The monkey advises checking performance times on your tickets and that performances are happening as scheduled, before travelling.
Wednesday at 7pm
Thursday at 2pm and 7pm
Friday at 7pm
Saturday at 2pm and 7pm
Sunday at 1pm and 5.30pm
NO MONDAY AND TUESDAY PERFORMANCES.
Runs 2 hours 15 minutes approximately, including one interval.
Theatres use "dynamic pricing." Seat prices change according to demand for a particular performance. Prices below were compiled as booking originally opened. Current prices are advised at time of enquiry.
"Day Seats:" Visit www.disneytickets.co.uk/disney-day-seats-tickets from 10am until 12 noon on performance days. £20 seats are available, first come, first served. Maximum of 2 per customer.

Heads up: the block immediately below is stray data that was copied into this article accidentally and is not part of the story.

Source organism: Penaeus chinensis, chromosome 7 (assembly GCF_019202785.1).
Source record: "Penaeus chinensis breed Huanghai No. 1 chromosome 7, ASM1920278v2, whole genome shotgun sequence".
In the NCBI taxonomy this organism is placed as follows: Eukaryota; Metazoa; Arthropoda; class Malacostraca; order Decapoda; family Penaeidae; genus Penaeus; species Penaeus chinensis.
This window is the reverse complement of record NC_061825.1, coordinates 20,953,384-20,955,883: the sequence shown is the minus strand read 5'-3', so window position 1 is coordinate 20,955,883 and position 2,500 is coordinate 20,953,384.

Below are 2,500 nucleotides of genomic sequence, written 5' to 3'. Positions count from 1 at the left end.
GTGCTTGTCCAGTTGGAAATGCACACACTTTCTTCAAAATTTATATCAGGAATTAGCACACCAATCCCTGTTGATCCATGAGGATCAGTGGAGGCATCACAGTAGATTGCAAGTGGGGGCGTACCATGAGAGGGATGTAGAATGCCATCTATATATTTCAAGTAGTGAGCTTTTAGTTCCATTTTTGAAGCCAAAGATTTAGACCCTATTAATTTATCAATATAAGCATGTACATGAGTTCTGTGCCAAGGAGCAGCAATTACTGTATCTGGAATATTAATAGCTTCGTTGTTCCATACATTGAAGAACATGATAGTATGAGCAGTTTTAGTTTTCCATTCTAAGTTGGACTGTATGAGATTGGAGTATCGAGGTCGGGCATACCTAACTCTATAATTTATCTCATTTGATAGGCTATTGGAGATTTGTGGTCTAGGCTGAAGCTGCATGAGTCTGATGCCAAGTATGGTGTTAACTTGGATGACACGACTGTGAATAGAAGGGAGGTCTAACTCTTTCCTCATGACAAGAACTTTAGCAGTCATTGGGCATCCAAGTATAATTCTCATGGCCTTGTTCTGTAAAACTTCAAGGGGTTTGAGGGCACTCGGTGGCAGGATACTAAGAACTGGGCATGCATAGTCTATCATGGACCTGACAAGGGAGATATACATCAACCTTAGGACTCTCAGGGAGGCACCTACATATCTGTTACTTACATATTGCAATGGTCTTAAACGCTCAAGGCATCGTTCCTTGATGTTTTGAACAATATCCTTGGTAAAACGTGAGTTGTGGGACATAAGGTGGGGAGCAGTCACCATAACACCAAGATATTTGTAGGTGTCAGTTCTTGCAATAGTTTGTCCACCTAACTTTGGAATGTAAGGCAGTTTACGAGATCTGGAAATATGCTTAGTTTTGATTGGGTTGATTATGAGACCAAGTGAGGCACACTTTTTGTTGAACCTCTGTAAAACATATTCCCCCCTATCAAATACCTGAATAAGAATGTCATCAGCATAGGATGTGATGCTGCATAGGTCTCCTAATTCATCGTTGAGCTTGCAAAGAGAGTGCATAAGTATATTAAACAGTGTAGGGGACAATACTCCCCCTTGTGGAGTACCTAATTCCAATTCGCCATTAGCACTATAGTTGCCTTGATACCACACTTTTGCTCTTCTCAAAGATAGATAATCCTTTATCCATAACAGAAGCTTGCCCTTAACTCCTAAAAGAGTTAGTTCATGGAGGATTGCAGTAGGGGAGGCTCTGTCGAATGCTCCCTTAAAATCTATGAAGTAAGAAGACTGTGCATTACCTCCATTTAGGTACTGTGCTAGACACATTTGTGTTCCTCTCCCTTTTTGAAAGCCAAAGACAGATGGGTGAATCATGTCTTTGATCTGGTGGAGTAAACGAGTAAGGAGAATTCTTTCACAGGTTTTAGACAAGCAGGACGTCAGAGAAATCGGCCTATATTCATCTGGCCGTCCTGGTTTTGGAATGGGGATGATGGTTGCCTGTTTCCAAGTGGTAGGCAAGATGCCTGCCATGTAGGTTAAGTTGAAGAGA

Other offers may be also be made, at box office discretion, this includes standing room in the Upper Circle, priced £20, sold once the theatre is full.
CLICK SEATING PLAN TO ENLARGE IF REQUIRED. USE "BACK" BUTTON TO RETURN.
Wednesday and Thursday (off-peak)
Friday to Sunday (off-peak)
MAGICAL MONDAYS: Visit www.disneytickets.co.uk/disney-day-seats-tickets at 12 noon each Monday. £25 seats are available for all performances that week, first come, first served. Located at venue discretion. Maximum of 2 per customer.